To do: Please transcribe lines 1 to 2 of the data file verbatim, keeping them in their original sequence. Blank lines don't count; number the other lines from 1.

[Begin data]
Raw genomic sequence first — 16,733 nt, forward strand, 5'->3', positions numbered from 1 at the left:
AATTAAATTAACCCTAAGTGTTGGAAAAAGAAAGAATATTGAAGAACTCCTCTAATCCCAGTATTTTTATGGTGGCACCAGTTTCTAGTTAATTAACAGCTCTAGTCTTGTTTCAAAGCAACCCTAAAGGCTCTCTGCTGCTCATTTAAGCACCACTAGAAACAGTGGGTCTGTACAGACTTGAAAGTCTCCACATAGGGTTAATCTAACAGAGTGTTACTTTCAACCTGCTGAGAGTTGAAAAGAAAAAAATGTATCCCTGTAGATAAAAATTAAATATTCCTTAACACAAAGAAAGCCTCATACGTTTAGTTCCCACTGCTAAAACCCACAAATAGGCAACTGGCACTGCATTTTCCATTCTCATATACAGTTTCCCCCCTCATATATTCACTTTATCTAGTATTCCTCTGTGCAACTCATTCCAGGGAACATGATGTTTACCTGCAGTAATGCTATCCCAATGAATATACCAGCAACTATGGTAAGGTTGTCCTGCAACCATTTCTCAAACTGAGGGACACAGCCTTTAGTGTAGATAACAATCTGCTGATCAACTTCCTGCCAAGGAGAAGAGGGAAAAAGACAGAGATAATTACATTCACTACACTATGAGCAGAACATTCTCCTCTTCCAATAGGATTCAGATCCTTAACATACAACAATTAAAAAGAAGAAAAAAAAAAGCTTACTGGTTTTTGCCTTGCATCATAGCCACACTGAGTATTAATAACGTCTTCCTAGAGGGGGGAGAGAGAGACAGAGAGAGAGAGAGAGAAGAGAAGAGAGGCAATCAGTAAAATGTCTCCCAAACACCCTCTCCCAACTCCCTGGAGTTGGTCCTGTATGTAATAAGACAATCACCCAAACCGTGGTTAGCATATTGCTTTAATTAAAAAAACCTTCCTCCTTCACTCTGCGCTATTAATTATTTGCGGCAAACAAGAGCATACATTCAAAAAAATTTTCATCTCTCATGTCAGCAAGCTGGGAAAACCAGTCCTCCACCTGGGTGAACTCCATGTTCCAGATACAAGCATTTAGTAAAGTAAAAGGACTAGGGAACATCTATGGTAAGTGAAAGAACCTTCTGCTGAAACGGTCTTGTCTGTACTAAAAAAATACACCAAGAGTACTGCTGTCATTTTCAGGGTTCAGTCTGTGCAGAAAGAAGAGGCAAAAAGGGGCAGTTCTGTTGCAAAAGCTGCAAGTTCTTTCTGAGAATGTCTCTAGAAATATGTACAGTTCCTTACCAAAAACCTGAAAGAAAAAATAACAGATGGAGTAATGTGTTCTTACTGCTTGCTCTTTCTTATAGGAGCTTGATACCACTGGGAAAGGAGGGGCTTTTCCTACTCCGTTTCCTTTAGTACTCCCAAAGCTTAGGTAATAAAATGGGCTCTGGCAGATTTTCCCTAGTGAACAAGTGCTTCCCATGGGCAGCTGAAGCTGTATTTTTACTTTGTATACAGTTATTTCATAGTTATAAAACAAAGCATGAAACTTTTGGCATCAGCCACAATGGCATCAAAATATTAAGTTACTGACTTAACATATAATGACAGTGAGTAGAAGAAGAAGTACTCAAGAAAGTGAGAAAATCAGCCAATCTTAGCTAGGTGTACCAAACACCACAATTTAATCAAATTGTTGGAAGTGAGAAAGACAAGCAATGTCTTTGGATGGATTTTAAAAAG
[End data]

Raw genomic sequence first — 16,733 nt, forward strand, 5'->3', positions numbered from 1 at the left:
AATTAAATTAACCCTAAGTGTTGGAAAAAGAAAGAATATTGAAGAACTCCTCTAATCCCAGTATTTTTATGGTGGCACCAGTTTCTAGTTAATTAACAGCTCTAGTCTTGTTTCAAAGCAACCCTAAAGGCTCTCTGCTGCTCATTTAAGCACCACTAGAAACAGTGGGTCTGTACAGACTTGAAAGTCTCCACATAGGGTTAATCTAACAGAGTGTTACTTTCAACCTGCTGAGAGTTGAAAAGAAAAAAATGTATCCCTGTAGATAAAAATTAAATATTCCTTAACACAAAGAAAGCCTCATACGTTTAGTTCCCACTGCTAAAACCCACAAATAGGCAACTGGCACTGCATTTTCCATTCTCATATACAGTTTCCCCCCTCATATATTCACTTTATCTAGTATTCCTCTGTGCAACTCATTCCAGGGAACATGATGTTTACCTGCAGTAATGCTATCCCAATGAATATACCAGCAACTATGGTAAGGTTGTCCTGCAACCATTTCTCAAACTGAGGGACACAGCCTTTAGTGTAGATAACAATCTGCTGATCAACTTCCTGCCAAGGAGAAGAGGGAAAAAGACAGAGATAATTACATTCACTACACTATGAGCAGAACATTCTCCTCTTCCAATAGGATTCAGATCCTTAACATACAACAATTAAAAAGAAGAAAAAAAAAAGCTTACTGGTTTTTGCCTTGCATCATAGCCACACTGAGTATTAATAACGTCTTCCTAGAGGGGGGAGAGAGAGACAGAGAGAGAGAGAGAGAAGAGAAGAGAGGCAATCAGTAAAATGTCTCCCAAACACCCTCTCCCAACTCCCTGGAGTTGGTCCTGTATGTAATAAGACAATCACCCAAACCGTGGTTAGCATATTGCTTTAATTAAAAAAACCTTCCTCCTTCACTCTGCGCTATTAATTATTTGCGGCAAACAAGAGCATACATTCAAAAAAATTTTCATCTCTCATGTCAGCAAGCTGGGAAAACCAGTCCTCCACCTGGGTGAACTCCATGTTCCAGATACAAGCATTTAGTAAAGTAAAAGGACTAGGGAACATCTATGGTAAGTGAAAGAACCTTCTGCTGAAACGGTCTTGTCTGTACTAAAAAAATACACCAAGAGTACTGCTGTCATTTTCAGGGTTCAGTCTGTGCAGAAAGAAGAGGCAAAAAGGGGCAGTTCTGTTGCAAAAGCTGCAAGTTCTTTCTGAGAATGTCTCTAGAAATATGTACAGTTCCTTACCAAAAACCTGAAAGAAAAAATAACAGATGGAGTAATGTGTTCTTACTGCTTGCTCTTTCTTATAGGAGCTTGATACCACTGGGAAAGGAGGGGCTTTTCCTACTCCGTTTCCTTTAGTACTCCCAAAGCTTAGGTAATAAAATGGGCTCTGGCAGATTTTCCCTAGTGAACAAGTGCTTCCCATGGGCAGCTGAAGCTGTATTTTTACTTTGTATACAGTTATTTCATAGTTATAAAACAAAGCATGAAACTTTTGGCATCAGCCACAATGGCATCAAAATATTAAGTTACTGACTTAACATATAATGACAGTGAGTAGAAGAAGAAGTACTCAAGAAAGTGAGAAAATCAGCCAATCTTAGCTAGGTGTACCAAACACCACAATTTAATCAAATTGTTGGAAGTGAGAAAGACAAGCAATGTCTTTGGATGGATTTTAAAAAG